The Covid-19 pandemic has transformed the lives of global citizens everywhere and in particular, with the way organisations have had to shift the way they run operations. The pandemic has proven that businesses all over the world must digitally transform or they will be left in the dust. CrowdStrike's latest research paints a bleak picture of UK PLC’s cybersecurity preparedness as it tries to recover from the Covid-19 pandemic - and signposts serious risks for healthy post-lockdown business activity. During the pandemic, cybersecurity challenges increased as adversaries preyed on both fear and disinformation from consumers and businesses to launch cyberattacks. YouGov, in conjunction with CrowdStrike, surveyed organisations around the world to determine what the security risks during this time looked like and to uncover how prepared businesses truly were in facing them.
There was a mad scramble as a direct result of Covid-19 lockdowns and many businesses have had to quickly embrace a remote working culture. Suddenly 85 per cent of respondents were working from home as much or more than before.
UK specific findings indicate that over half (52%) of respondents are completing company business on their own personal devices since the pandemic began, as many small to medium-sized businesses could not provide devices. The usage of personal devices can create potential backdoors into corporate systems for adversaries - whether these are eCriminals or adversaries from nation-states.
With the move to enforced remote working the use of personal devices for work became inescapable. As necessary as it might be for work to be conducted it also opened up the threat landscape for these users and their businesses. Despite the verifiable increase in malicious Covid-19 cyber-threats, only a third of the survey respondents (33%) believe cyberattacks are more likely now than before the lockdown, but with a majority of people (52%) working off personal devices that lack the usual enterprise network protection, the consequences for businesses may be catastrophic once devices are checked for intrusion and breaches.
The insidious threat
CrowdStrike Intelligence teams have also seen a 100X increase in Covid-19 related malicious files circulating in first half of 2020, yet according to the YouGov survey, two thirds (65%) of remote workers in the UK say they had no extra training against cyberattacks. Worryingly only five per cent believed their devices were less secure, and a mere third (33%) believed that cyberattacks are more likely at these times.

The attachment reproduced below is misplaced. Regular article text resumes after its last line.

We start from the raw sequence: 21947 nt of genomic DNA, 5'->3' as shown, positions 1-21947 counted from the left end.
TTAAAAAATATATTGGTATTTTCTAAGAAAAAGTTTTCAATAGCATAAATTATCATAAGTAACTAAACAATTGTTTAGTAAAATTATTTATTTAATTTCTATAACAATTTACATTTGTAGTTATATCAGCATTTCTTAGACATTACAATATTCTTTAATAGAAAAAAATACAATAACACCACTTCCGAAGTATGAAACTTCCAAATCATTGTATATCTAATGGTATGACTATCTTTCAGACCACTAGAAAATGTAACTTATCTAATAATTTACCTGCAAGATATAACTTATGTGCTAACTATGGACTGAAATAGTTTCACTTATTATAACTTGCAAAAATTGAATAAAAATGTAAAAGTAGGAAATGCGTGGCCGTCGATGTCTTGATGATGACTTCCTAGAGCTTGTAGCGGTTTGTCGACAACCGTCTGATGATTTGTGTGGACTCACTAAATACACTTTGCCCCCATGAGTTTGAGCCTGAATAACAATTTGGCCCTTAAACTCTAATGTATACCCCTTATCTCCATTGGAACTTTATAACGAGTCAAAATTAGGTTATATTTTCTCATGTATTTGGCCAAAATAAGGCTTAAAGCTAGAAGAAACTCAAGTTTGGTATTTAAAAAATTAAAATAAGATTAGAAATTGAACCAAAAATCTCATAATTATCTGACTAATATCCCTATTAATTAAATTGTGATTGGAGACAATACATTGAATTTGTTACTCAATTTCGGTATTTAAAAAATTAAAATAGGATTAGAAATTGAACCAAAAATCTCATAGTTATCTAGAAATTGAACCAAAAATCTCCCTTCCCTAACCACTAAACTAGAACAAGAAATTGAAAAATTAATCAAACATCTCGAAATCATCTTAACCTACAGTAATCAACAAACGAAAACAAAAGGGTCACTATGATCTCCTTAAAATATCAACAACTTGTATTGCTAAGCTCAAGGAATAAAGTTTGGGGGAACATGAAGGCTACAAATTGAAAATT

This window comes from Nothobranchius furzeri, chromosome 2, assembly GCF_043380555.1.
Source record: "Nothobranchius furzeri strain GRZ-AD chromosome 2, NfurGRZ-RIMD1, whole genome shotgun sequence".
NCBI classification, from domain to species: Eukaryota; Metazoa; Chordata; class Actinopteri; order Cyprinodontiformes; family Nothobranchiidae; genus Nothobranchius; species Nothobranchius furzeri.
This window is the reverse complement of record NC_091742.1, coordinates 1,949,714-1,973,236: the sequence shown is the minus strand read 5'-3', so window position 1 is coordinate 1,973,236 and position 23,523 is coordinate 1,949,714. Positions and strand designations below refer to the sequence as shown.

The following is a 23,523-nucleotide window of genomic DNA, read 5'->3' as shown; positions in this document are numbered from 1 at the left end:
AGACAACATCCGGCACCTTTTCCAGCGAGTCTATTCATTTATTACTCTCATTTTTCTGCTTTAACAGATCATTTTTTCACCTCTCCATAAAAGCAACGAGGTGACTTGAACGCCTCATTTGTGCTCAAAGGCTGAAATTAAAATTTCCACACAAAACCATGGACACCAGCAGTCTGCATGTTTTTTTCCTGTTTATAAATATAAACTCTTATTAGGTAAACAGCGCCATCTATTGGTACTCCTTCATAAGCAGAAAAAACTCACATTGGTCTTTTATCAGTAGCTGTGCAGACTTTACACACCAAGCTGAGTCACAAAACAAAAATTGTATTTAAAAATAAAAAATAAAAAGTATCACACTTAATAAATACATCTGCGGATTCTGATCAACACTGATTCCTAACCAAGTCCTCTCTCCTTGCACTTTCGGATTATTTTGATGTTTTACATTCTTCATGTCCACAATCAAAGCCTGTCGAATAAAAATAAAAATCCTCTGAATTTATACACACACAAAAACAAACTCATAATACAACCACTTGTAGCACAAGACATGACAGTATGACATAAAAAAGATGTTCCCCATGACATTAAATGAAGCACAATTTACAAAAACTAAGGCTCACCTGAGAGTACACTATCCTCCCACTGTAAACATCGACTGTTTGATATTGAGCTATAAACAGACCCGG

If companies don't take immediate action to tighten security measures around remote working practices there’s a high likelihood that adversaries have the chance to infiltrate organisations lying low, a ticking time bomb on the inside. And whilst businesses have been setting up potentially unfamiliar working from home regimes, possibly investing in new tools, and solving the very pressing productivity problem, it’s time for UK businesses to wake from the Covid-19 induced immediate productivity scramble and look to the horizon for the oncoming cybersecurity storm that may take weeks, months, or years to understand and mitigate.
Real threats are being tracked emerging from cyber-adversaries and they may be finding it an easier task to infiltrate and dig into devices and systems given the improvisation rush that many organisations achieved to enable workers to do their jobs away from the office.
Yet for those businesses that weren’t fully set up to allow a fully-remote workforce, there’s a massive risk that in the past few weeks proper cybersecurity practices fell by the wayside. With the rapid ramp-up in attempted cyberattacks there’s a non-trivial risk that threats have entered the business. UK businesses are attractive targets to these adversaries right now for all the usual reasons - intellectual property, financial details, and personal data.
The future of work
A workplace culture shift is widely expected after the Covid-19 pandemic and social/economic disruption ends. Whilst I can’t predict the future it seems likely that a percentage of the workforce will try and work from home as a long-term strategy, some will look to limit their time on public transport and in the cities and towns and decide to work less in the office. Still, others may become mobile and decide they’ve had enough of home and no longer wish to be confined back in the office either - deciding to roam. It’s fair to assume that a return to the office will be impossible in the near-term due to office-based social distancing rules and the fact that many businesses may reduce future office presence for cost efficiencies.